When it came time to go to sleep, we lay out our bags on the carpeted floor of an empty dining room because my folks were still in the process of furnishing our new suburban bungalow. We were all giddy with excitement at sleeping together in the same room and the chatter was noisy and incessant. After a few yells from my parents, the noisiness gradually faded and the girls nodded off one by one. Only then, did it dawn on me how hard and uncomfortable the floor was. I could not stop thinking about how my nice bed with the soft mattress and all my stuffed toys, was just down the hall.

Slowly and silently I unzipped my bag, grabbed my pillow and my teddy bear and sneaked down to my bedroom at the back of the house. I don’t think that move did much for my reputation. Everybody else woke up the next morning in a heap on the floor with cricks in their necks and sleep in their eyes. I emerged, bright eyed, bushy-tailed and ravenous for pancakes! As I recall, it didn’t take long for somebody to rat me out in class, I was a sissy from that day onward.

Turns out, not only could I not sleep on the dining room floor, but on a number of occasions I bailed out in sleepover situations. When my parents went to a dinner party at my friend Donna’s house, I was all set to stay over, until I heard Mommy and Daddy preparing to leave at the end of the night. I could not let them go without me! I raced down the stairs with my little travel case all packed and said, in a small voice, “I want to go home to my own bed.” My parents were mortified, but they knew better than to argue with me when I had made up my mind.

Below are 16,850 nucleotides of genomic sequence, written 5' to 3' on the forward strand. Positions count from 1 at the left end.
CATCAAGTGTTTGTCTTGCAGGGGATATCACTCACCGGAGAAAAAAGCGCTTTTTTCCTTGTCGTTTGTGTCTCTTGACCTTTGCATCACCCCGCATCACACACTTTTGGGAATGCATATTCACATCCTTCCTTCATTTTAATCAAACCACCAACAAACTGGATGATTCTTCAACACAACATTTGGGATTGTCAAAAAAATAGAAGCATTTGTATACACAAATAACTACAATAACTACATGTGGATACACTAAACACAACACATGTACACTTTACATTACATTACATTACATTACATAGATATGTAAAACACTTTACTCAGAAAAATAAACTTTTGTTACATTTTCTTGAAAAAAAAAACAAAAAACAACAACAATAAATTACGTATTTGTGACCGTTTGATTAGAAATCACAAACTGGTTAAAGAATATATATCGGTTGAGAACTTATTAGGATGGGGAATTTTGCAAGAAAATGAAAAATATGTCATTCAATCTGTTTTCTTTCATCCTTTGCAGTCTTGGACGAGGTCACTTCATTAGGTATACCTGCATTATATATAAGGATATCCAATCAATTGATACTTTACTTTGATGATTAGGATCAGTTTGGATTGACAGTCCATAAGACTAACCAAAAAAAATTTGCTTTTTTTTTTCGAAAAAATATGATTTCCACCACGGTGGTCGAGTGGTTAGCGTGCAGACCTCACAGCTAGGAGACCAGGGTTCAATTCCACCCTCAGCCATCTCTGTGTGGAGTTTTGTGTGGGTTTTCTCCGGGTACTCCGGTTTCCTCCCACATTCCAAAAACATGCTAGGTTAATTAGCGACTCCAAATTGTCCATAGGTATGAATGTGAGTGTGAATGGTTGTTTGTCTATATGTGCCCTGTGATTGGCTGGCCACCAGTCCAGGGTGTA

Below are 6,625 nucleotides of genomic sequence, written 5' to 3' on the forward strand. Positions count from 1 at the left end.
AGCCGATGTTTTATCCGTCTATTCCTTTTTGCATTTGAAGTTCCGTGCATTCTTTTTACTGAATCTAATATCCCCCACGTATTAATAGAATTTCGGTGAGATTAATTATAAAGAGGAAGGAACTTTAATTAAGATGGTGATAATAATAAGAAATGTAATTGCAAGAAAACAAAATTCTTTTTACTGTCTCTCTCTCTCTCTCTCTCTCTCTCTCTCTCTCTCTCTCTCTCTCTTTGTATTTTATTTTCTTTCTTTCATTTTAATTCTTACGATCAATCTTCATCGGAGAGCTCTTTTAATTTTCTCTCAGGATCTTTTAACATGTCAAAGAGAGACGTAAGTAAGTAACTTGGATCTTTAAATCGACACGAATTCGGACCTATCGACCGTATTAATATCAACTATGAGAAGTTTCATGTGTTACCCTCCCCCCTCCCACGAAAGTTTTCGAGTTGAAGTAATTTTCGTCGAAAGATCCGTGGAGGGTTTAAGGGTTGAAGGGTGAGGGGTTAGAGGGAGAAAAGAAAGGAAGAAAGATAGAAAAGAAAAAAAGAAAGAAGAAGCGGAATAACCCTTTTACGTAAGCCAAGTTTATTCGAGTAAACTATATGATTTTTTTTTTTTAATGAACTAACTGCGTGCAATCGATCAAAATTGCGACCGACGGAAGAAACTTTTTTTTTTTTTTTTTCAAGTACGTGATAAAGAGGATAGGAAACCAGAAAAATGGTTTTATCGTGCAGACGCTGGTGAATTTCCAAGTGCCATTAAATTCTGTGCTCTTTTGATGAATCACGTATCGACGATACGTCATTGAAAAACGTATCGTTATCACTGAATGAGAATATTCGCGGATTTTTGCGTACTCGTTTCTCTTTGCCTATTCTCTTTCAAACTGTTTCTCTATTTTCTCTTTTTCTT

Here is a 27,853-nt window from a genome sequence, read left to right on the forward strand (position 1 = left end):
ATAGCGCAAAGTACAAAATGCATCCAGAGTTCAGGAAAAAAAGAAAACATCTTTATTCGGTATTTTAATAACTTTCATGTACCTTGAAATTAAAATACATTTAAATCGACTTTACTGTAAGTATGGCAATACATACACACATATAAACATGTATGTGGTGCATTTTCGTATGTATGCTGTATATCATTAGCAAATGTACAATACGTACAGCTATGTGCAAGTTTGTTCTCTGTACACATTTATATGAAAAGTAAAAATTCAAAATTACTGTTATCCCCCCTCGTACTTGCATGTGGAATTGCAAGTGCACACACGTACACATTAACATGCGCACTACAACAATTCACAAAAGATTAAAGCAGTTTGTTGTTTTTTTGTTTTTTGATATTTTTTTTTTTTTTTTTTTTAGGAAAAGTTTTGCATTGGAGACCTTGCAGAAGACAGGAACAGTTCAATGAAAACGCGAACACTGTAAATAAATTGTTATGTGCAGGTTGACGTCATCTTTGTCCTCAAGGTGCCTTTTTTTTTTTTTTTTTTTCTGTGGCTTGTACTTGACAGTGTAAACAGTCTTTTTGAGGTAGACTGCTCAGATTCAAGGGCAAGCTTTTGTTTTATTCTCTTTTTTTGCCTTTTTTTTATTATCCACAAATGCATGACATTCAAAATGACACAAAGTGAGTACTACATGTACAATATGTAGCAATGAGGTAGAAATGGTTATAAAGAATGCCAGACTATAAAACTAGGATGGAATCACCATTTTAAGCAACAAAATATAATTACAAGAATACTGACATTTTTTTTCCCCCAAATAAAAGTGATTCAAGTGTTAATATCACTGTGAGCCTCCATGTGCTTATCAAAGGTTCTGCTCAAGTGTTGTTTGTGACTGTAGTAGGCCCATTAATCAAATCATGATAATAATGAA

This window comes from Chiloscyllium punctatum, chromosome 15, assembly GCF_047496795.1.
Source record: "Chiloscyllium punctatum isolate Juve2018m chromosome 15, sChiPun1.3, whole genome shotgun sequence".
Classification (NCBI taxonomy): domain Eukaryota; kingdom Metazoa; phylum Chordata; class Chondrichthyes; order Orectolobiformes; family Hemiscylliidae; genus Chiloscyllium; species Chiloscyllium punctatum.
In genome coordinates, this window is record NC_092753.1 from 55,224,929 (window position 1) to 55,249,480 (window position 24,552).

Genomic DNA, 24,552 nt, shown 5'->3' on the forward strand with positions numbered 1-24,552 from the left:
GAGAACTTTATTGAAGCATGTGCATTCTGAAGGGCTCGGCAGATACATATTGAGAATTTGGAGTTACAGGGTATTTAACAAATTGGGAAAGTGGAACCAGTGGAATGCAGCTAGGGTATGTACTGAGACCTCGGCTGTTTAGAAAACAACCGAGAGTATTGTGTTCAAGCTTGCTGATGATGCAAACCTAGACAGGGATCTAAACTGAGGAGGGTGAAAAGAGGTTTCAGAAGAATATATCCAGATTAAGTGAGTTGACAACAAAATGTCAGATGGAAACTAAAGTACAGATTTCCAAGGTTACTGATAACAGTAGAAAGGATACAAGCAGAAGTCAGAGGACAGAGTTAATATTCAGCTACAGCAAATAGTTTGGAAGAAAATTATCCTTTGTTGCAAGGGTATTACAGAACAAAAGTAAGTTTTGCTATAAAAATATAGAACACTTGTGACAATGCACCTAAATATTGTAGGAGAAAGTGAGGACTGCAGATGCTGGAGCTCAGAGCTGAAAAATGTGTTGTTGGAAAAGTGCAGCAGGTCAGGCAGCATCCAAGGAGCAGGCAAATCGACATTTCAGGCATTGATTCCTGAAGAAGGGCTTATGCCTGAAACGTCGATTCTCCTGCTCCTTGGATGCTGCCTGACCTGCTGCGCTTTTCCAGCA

On another occasion, I was to stay at my girlfriend Janey’s house, just up the road. We had a nice dinner, watched some t.v. , and played a fun game, but when it came time to go to bed, I lost my nerve and Janey’s mom had to call my dad to come and pick me up and take me home. I was never invited to stay over again.

I bailed on my best friend, (another Jane) next door. When my dad put up the army- issue pup tent in my backyard, we got our sleeping bags in, crawled inside, nattered on about nothing for ages and then she fell asleep. Good thing my parents didn’t lock the back kitchen door because there I was, pillow under one arm and teddy clutched in the other, waiting to be let in like a lost dog in the rain.

Thankfully, there was a cut-off point for these events; once you hit high school age, it was uncool to have pajama parties.